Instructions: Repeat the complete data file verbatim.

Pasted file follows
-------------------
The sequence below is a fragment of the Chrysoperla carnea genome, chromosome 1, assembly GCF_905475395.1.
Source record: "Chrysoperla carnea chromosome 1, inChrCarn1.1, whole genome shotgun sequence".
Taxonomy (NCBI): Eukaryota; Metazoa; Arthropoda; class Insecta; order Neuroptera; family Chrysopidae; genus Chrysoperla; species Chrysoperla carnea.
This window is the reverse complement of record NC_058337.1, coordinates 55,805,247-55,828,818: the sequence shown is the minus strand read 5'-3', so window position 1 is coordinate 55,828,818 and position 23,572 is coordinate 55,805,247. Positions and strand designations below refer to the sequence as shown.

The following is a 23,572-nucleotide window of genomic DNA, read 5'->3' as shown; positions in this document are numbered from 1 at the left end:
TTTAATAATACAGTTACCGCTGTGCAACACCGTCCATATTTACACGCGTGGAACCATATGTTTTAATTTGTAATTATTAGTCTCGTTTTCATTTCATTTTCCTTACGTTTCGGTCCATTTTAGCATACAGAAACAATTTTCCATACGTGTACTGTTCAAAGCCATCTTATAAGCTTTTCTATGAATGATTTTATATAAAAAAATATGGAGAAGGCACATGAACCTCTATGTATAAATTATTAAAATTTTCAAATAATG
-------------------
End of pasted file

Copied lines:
The sequence below is a fragment of the Chrysoperla carnea genome, chromosome 1, assembly GCF_905475395.1.
Source record: "Chrysoperla carnea chromosome 1, inChrCarn1.1, whole genome shotgun sequence".
Taxonomy (NCBI): Eukaryota; Metazoa; Arthropoda; class Insecta; order Neuroptera; family Chrysopidae; genus Chrysoperla; species Chrysoperla carnea.
This window is the reverse complement of record NC_058337.1, coordinates 55,805,247-55,828,818: the sequence shown is the minus strand read 5'-3', so window position 1 is coordinate 55,828,818 and position 23,572 is coordinate 55,805,247. Positions and strand designations below refer to the sequence as shown.

The following is a 23,572-nucleotide window of genomic DNA, read 5'->3' as shown; positions in this document are numbered from 1 at the left end:
TTTAATAATACAGTTACCGCTGTGCAACACCGTCCATATTTACACGCGTGGAACCATATGTTTTAATTTGTAATTATTAGTCTCGTTTTCATTTCATTTTCCTTACGTTTCGGTCCATTTTAGCATACAGAAACAATTTTCCATACGTGTACTGTTCAAAGCCATCTTATAAGCTTTTCTATGAATGATTTTATATAAAAAAATATGGAGAAGGCACATGAACCTCTATGTATAAATTATTAAAATTTTCAAATAATG